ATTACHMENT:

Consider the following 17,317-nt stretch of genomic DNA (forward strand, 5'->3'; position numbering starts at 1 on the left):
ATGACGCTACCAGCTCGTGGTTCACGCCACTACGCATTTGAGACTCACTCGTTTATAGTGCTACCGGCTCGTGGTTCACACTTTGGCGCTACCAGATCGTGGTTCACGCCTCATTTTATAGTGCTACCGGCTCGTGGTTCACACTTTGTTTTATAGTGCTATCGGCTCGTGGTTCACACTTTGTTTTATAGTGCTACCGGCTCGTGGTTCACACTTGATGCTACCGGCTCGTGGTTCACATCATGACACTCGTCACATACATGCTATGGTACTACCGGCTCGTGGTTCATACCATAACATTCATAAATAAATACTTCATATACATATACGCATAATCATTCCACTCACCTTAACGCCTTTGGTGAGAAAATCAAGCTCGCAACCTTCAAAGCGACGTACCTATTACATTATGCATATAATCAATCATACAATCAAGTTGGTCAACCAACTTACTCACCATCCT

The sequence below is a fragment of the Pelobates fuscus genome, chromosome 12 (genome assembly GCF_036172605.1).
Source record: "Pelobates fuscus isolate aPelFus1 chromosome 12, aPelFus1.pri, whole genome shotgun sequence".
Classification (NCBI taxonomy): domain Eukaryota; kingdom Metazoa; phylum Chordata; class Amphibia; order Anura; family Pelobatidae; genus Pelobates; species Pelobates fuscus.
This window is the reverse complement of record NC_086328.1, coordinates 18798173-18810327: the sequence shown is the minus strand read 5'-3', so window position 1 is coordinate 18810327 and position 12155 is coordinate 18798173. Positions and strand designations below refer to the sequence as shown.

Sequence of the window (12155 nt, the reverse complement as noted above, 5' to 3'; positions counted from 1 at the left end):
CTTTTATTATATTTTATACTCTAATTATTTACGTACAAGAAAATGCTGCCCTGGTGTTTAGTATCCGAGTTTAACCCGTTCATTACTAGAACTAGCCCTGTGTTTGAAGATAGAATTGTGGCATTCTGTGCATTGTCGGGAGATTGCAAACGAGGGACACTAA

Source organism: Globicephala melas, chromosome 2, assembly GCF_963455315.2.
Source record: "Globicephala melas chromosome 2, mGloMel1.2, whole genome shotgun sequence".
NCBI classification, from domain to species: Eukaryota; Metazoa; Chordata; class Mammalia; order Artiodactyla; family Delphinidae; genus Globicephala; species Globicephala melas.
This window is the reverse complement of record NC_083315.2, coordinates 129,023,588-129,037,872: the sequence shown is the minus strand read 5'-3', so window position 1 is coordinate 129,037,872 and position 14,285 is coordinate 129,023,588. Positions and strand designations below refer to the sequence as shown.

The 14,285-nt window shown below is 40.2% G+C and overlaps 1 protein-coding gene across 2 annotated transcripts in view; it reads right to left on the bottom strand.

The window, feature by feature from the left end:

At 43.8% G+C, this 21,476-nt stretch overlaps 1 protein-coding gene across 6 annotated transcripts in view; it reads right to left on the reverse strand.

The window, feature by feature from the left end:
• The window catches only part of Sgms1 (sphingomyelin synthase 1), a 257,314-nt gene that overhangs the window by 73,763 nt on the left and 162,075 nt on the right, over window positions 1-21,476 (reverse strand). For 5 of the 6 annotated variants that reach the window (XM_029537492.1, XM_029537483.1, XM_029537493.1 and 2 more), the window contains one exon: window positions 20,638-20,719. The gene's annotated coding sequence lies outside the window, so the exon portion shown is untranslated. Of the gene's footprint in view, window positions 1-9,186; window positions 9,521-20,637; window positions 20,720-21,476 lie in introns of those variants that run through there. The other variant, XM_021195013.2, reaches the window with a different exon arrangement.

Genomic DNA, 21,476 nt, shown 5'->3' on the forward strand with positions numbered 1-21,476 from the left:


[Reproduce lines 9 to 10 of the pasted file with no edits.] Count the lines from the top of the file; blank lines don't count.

Source organism: Globicephala melas, chromosome 2, assembly GCF_963455315.2.
Source record: "Globicephala melas chromosome 2, mGloMel1.2, whole genome shotgun sequence".